Compassionate Coercion

“People say, how can I help on this war against terror? How can I fight evil? You can do so by mentoring a child, or by going into a shut-in’s house and saying I love you.”


Despite the spin the Washington Post put on it, the President’s December 2 “get-tough speech” on Iraq at the Pentagon was short on rhetorical flourish. Bush sounded markedly timid at times, despite noting the “remarkable spirit of unity” surrounding the latest $30 billion increase in defense spending and the justifications thereof. It was one of those speeches, in fact, in which the President came off like a man not firmly in control of his own agenda. That said, this writer wonders why more of Bush’s public remarks don’t come off that way.

Consider the power grabs undertaken by W’s so-called supporters in the wake of the midterm elections. The Perle wing of the President’s party seems hell-bent on ratcheting up the rhetoric to such a point that Bush seems Gandhi-esque by default. While the public stances of the White House revisit the “compassionate conservative” postures of Bush’s 2000 campaign, the TV preachers and the reformed Trotskyites team up to harangue the White House for not taking effective action against the Saudis. And for some reason, Hank Kissinger isn’t good enough for them as 9/11 Commission Head, even though his actions were instrumental in entrenching the system that grants their public utterances — however trite, fallacious, or plagiarized they are — credibility.

So you get worthies ranging from Bill Safire to Shepard Smith holding forth about erosions to our civil liberties, as if they hadn’t drank and smoked at cocktail parties with the very people engaged in “the delicate process of balancing freedom and safety.” And you get the sort of politicians who flourish when journalists abdicate their responsibilities in the face of “national security” concerns; the modern equivalent of slave traders, willing to sacrifice their own people in the interest of their financiers.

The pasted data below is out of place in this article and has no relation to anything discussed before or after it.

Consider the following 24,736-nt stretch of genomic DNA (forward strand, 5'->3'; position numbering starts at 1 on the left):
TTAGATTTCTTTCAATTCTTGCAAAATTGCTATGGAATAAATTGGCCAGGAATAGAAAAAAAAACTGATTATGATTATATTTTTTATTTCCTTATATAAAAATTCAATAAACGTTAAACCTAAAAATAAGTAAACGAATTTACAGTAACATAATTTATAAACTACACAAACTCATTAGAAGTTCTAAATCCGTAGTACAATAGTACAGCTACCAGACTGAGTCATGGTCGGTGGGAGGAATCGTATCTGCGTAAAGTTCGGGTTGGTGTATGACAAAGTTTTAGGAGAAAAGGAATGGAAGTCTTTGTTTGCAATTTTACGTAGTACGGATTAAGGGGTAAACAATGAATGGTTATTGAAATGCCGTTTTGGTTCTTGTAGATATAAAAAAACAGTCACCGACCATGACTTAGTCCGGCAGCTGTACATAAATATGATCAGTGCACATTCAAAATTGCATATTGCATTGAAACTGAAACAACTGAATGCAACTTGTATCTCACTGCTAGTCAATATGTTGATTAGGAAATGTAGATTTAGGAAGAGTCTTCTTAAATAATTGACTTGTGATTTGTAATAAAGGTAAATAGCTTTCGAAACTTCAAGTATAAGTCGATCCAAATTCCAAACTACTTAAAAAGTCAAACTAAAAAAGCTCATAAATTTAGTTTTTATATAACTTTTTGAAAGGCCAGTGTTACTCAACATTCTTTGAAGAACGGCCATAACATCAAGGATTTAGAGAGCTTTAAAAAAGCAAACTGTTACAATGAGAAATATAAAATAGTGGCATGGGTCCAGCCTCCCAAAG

Perhaps that is a harsh indictment. Perhaps I confused all those Democrats “standing shoulder to shoulder with the President”, as Nancy Pelosi described it, with a firing line. Perhaps my tendency to be confused stems from my inability to subscribe to a “fighting patriotism.” Or, perhaps it’s simply because I have failed, as yet, to heed the President’s directive to help a shut-in.

I have heard the President command me to help a shut-in on numerous occasions, but have so far been unable to fulfill this patriotic duty. In part, I reckon it’s because shut-ins traditionally keep to themselves. A proud, solitary lot. I also imagine that my tendency to keep to myself as much as possible has deterred me from obeying my Commander-In-Chief. Since I apparently have been drafted in this war to enter an invalid’s abode and indicate my affection, my failure to stalk and embrace one bedridden person or another could be construed as treason.

Of course, another interpretation of Bush’s direction to “help a shut-in” is possible. Perhaps noble tasks like helping shut-ins and mentoring children are intended as busywork. Something along the lines of previous exhortations to buy a car so that the terrorists don’t win twice. Busywork, intended to keep us busy until the information is gathered and processed. Until we are shut-ins ourselves.

ANTHONY GANCARSKI, a frequent contributor to CounterPunch, lives in Spokane, WA. Comments are welcome at


ANTHONY GANCARSKI is a regular CounterPunch columnist. He can be reached at